Holistic Fall PreventionJuly 27, 2012 Written by JP [Font too small?]
According to the Centers for Disease Control and Prevention (CDC), over 30% of adults over the age 65 experience a fall each year. Not only are falls the leading cause of injury related deaths in seniors, but they’re also the most prevalent cause of hospital admissions due to physical trauma. Thankfully, there’s quite a lot that can be done to prevent falls. And, as with most health care and safety issues, a combination of conventional and holistic strategies is likely to yield the best results.
A good place to begin is to follow several common sense guidelines advocated by the CDC. They recommend: a) exercising regularly to improve balance, coordination and leg strength; b) reviewing eyeglasses and medications to determine whether they’re out of date or otherwise causing dizziness or drowsiness; c) evaluating living spaces and making necessary changes to improve safety including the addition of better lighting, grab bars and railing in potentially hazardous areas such as bathtubs and stairs.
In terms of complementary approaches, twice-weekly Tai Chi practice has been shown to reduce fall risk, fear of falling and lower limb weakness. In addition, Tai Chi supports healthier bone remodeling which may, in the long term, reduce the likelihood of fractures which frequently result from falls. Other mind-body therapies, including Feldenkrais exercises, have also demonstrated promise in terms of benefiting attention, balance and mobility in older adults. Feldenkrais exercises and Tai Chi differ from standard exercise programs in that they emphasize mindfulness and the connection between the body and mind.
A recent review in the Journal of Neuroengineering and Rehabilitation recommends establishing or maintaining “a minimum serum Vitamin D concentration of 60 nmol/L” in order to reduce fall risk by 23%. One of the mechanisms underlying Vitamin D’s important role in fall prevention is that it improves neuromuscular function. Some of the research in this arena goes one step further by suggesting calcium supplementation in addition to Vitamin D. Once again, the idea here is not only to reduce fall risk, but also to protect bones in the event that a fall occurs. Finally, one intriguing study points out that older women with higher DHEA levels, an adrenal hormone that tends to decline with age, respond better to calcium and Vitamin D therapy. Daily mediation is a natural means of increasing DHEA production and may, thereby, have a yet undiscovered role in fall prevention.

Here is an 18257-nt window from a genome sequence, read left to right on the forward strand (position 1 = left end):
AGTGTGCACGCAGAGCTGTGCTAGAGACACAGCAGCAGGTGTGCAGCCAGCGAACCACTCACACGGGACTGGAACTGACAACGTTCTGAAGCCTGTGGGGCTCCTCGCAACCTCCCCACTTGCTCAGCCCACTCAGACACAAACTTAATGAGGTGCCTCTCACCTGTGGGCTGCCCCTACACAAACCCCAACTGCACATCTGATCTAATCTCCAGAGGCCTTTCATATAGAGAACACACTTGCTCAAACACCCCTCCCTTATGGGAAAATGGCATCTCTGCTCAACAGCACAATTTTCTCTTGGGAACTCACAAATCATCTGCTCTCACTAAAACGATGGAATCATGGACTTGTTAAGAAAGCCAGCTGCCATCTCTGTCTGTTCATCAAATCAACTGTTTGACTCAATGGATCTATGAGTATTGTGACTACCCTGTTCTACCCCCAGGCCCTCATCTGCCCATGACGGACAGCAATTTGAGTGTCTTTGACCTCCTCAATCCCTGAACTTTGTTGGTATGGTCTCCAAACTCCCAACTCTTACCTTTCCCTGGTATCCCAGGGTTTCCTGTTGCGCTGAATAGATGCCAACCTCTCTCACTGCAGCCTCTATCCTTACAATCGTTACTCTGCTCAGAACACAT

Other holistic approaches to avoiding falls include the regular use of a multivitamin supplement and the inclusion of lavender aromatherapy in your daily routine. Ideally, these natural alternatives should be applied as part of a comprehensive treatment protocol. What’s more, if a tendency towards falling increases unexpectedly, a consultation with a physician is absolutely essential. It’s estimated that more than half of all falls go unreported. This is a dangerous and unwarranted trend. There is absolutely no shame in reporting a fall and much to gain by sharing this pertinent medical information with your health care team.
Note: Please check out the “Comments & Updates” section of this blog – at the bottom of the page. You can find the latest research about this topic there!
To learn more about the studies referenced in today’s column, please click on the following links:
Study 1 – Effectiveness of Tai Chi as a Community-Based Falls Prevention … (link)
Study 2 – Impact of Tai Chi Exercise on Multiple Fracture-Related Risk Factors … (link)
Study 3 – The Effect of Supervised Tai Chi Intervention Compared to … (link)
Study 4 – Effects of Feldenkrais Exercises on Balance, Mobility, Balance … (link)
Study 5 – Fall Prevention and Vitamin D in the Elderly: An Overview of the Key … (link)
Study 6 – Does Daily Vitamin D 800IU and Calcium 1000mg Supplementation … (link)
Study 7 – Vitamin D Supplementation Improves Neuromuscular Function in Older … (link)
Study 8 – Effect of Calcium Supplementation on Fracture Risk: A Double-Blind … (link)
Study 9 – Additive Benefit of Higher Testosterone Levels and Vitamin D Plus … (link)
Study 10 – Elevated Serum Dehydroepiandrosterone Sulfate Levels in … (link)
Tai Chi Practice May Improve Bone Remodeling
Source: BMC Complement Altern Med. 2012 Jan 30;12:7. (link)
Tags: Calcium, Tai Chi, Vitamin D
Posted in Alternative Therapies, Bone and Joint Health, Exercise